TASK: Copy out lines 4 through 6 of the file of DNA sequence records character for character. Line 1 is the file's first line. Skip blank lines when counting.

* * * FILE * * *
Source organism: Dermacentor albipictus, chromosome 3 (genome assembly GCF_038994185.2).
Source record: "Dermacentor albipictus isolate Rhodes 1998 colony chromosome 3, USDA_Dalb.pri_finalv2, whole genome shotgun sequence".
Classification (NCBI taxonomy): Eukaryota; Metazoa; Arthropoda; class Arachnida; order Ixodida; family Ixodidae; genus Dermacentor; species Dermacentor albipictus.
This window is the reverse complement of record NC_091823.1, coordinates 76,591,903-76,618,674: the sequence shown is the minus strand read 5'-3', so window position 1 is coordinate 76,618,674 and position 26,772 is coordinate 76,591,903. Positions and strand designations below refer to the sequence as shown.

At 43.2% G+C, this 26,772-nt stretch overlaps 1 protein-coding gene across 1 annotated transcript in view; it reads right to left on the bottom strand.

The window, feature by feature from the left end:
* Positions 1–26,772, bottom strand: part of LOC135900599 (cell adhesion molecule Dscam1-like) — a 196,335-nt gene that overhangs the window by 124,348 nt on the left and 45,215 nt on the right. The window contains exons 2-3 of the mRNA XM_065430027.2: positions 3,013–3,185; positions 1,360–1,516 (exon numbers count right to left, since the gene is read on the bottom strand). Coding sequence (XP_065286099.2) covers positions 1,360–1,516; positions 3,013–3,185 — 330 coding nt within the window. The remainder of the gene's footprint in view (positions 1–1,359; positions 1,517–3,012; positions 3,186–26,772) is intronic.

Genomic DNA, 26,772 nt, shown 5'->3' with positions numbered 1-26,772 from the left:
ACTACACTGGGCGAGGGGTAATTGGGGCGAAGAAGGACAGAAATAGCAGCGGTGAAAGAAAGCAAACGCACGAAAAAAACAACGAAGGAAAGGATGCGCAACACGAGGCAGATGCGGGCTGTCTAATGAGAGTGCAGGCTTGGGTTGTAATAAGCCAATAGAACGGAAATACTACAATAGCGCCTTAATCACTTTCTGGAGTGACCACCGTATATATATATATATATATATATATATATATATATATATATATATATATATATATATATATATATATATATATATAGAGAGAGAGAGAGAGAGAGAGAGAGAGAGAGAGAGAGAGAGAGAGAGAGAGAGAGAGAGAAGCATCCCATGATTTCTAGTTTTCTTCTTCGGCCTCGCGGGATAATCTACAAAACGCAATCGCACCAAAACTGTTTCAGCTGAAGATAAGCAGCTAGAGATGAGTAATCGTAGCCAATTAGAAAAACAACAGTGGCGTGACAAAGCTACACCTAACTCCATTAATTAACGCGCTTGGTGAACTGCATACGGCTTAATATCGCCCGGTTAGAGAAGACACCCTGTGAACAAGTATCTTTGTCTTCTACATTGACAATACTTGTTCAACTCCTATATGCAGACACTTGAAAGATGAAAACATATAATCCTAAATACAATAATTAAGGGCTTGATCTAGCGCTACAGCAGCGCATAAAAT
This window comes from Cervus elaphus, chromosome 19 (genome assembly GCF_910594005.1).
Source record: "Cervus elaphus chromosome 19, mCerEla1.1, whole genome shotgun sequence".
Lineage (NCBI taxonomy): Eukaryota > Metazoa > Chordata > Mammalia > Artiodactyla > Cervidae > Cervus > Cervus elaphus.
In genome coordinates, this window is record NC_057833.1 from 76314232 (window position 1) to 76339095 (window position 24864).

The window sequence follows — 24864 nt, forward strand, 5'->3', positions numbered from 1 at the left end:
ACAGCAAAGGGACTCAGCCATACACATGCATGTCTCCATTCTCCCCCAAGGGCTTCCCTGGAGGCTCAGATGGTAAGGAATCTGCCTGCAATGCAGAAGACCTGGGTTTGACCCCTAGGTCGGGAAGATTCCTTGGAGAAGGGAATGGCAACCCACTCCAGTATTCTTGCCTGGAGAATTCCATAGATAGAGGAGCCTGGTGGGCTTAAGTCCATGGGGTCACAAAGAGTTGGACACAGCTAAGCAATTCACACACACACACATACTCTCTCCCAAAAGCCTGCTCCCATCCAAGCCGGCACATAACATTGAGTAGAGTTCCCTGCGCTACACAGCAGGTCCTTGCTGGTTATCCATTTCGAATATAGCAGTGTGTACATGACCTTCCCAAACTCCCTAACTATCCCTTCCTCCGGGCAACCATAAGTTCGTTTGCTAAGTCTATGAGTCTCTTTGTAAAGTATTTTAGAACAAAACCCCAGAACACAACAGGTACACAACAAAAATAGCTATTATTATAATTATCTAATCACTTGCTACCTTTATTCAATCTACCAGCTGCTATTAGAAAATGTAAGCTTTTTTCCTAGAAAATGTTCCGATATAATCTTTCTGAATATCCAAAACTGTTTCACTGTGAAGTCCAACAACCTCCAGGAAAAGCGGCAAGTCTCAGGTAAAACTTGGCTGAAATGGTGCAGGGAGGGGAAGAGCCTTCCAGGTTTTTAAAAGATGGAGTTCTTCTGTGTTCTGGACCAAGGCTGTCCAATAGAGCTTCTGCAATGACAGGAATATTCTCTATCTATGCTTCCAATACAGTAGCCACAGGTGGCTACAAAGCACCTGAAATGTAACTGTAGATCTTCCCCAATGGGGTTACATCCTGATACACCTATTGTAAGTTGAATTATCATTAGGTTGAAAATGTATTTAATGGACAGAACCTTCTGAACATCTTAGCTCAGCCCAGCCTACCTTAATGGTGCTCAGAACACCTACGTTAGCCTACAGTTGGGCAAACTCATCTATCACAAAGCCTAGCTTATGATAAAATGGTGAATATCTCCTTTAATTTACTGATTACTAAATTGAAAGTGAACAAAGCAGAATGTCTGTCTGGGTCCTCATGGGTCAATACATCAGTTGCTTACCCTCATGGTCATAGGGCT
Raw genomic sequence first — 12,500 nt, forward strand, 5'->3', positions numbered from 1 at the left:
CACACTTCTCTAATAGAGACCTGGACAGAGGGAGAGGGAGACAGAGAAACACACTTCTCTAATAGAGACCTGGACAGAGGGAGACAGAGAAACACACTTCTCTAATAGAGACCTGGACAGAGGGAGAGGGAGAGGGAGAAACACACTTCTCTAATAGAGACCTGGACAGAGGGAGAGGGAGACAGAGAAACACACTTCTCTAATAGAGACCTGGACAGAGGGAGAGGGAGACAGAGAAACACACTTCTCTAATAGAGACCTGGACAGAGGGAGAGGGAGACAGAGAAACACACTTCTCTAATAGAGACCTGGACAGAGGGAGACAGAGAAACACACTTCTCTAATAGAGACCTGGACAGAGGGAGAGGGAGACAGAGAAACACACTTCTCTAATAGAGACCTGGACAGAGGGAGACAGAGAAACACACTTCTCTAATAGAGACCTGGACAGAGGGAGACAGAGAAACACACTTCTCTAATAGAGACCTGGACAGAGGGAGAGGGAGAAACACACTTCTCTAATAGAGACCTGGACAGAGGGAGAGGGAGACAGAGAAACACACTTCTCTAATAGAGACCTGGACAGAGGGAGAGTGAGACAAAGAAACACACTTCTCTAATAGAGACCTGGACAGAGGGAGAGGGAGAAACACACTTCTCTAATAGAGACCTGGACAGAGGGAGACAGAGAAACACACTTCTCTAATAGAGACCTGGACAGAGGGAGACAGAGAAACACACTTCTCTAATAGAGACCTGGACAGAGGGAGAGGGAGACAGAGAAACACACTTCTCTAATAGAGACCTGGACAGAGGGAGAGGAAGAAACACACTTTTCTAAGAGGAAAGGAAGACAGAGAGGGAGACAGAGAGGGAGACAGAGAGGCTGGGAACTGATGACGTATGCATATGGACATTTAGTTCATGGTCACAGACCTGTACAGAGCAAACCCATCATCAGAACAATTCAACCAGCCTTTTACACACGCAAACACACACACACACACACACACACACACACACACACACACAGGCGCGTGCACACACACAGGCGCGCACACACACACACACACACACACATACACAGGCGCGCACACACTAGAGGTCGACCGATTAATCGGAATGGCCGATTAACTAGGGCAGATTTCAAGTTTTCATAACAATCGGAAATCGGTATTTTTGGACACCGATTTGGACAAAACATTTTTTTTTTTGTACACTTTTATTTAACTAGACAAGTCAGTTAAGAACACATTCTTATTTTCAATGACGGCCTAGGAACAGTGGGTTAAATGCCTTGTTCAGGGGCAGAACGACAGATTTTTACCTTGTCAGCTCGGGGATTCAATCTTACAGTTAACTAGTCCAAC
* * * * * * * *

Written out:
This window is the reverse complement of record NC_091823.1, coordinates 76,591,903-76,618,674: the sequence shown is the minus strand read 5'-3', so window position 1 is coordinate 76,618,674 and position 26,772 is coordinate 76,591,903. Positions and strand designations below refer to the sequence as shown.

At 43.2% G+C, this 26,772-nt stretch overlaps 1 protein-coding gene across 1 annotated transcript in view; it reads right to left on the bottom strand.

The window, feature by feature from the left end: